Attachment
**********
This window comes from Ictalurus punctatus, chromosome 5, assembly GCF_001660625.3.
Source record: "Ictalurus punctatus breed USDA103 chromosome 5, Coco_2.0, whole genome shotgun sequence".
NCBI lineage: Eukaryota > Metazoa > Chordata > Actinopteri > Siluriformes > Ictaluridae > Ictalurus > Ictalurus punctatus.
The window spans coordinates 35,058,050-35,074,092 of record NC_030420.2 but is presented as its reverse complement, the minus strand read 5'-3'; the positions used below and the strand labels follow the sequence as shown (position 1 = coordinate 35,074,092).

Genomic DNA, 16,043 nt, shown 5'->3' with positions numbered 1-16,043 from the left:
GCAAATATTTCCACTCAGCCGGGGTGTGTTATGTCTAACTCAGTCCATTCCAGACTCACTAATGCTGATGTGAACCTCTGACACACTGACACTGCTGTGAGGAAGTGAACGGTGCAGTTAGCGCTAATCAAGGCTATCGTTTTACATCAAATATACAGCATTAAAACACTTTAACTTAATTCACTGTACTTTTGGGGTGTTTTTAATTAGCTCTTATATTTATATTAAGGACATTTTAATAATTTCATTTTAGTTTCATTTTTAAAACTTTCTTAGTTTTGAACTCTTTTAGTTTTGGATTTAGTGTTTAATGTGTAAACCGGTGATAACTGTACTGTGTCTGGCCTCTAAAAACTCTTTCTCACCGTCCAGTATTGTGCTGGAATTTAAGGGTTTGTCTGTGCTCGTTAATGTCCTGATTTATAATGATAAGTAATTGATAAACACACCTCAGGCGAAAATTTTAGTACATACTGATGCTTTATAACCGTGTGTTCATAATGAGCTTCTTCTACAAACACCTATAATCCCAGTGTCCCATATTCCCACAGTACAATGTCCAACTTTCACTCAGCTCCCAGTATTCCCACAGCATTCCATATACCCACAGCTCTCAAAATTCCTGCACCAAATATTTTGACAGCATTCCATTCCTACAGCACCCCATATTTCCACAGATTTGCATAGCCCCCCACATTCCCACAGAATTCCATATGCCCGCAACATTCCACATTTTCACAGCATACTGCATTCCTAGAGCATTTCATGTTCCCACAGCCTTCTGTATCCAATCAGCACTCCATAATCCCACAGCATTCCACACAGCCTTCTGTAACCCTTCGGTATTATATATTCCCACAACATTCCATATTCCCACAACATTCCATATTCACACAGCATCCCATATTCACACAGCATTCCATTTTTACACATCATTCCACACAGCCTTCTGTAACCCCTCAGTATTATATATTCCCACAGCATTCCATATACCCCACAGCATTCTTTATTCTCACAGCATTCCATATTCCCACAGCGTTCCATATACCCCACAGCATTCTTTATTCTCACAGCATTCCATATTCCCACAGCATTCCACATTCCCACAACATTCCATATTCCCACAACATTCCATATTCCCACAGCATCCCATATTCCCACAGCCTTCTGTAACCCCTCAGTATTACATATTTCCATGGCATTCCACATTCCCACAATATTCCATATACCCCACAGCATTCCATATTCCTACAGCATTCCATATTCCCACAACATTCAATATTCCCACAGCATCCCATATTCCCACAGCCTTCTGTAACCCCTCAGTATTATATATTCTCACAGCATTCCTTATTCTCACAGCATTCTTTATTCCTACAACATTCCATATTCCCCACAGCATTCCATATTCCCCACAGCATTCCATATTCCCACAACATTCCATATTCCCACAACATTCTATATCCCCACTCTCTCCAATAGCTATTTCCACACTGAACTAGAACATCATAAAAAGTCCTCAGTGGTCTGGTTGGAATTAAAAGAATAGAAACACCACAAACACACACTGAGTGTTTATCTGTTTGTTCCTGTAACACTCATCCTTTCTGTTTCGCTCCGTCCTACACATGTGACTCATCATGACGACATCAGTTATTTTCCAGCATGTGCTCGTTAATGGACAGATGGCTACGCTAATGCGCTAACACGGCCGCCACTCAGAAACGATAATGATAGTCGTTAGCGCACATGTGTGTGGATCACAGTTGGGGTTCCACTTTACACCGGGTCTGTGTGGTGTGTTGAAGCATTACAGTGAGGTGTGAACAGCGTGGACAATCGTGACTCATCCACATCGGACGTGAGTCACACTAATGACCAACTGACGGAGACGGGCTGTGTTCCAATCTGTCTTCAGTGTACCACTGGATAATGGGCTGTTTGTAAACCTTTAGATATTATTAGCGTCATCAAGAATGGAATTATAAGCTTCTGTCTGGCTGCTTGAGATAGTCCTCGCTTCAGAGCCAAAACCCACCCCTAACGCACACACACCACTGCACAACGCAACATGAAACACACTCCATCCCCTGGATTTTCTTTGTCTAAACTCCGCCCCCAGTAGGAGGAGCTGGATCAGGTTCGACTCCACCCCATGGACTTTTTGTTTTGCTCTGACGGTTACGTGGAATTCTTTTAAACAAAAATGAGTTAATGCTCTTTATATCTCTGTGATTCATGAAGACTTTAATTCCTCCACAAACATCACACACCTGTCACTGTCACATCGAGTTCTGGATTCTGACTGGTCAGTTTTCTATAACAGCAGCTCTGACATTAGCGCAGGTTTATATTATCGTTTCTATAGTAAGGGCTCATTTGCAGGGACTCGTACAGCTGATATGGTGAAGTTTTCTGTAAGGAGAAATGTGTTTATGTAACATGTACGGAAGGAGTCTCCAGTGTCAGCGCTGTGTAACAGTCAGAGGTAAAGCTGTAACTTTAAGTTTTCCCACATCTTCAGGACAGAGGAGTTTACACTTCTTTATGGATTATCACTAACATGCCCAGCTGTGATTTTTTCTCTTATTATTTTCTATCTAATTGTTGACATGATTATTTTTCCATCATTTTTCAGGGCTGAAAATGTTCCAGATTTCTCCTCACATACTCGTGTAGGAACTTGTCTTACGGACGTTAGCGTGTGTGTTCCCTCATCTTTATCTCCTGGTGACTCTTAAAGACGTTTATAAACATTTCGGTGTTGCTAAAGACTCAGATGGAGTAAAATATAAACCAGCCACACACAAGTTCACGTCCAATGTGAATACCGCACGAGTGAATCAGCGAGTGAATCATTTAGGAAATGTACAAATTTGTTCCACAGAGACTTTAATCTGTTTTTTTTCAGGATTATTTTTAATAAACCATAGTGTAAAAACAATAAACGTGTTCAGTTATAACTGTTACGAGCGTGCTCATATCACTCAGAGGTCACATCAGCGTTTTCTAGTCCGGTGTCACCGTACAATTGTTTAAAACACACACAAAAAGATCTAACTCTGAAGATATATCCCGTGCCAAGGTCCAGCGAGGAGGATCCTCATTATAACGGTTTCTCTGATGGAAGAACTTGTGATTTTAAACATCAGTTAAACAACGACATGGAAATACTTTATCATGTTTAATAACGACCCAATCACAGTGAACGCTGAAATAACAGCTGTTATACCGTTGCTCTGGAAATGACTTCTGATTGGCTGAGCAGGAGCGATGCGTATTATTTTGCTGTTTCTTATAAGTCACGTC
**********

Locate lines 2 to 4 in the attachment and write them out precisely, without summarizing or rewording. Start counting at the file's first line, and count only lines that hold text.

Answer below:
Source record: "Ictalurus punctatus breed USDA103 chromosome 5, Coco_2.0, whole genome shotgun sequence".
NCBI lineage: Eukaryota > Metazoa > Chordata > Actinopteri > Siluriformes > Ictaluridae > Ictalurus > Ictalurus punctatus.
The window spans coordinates 35,058,050-35,074,092 of record NC_030420.2 but is presented as its reverse complement, the minus strand read 5'-3'; the positions used below and the strand labels follow the sequence as shown (position 1 = coordinate 35,074,092).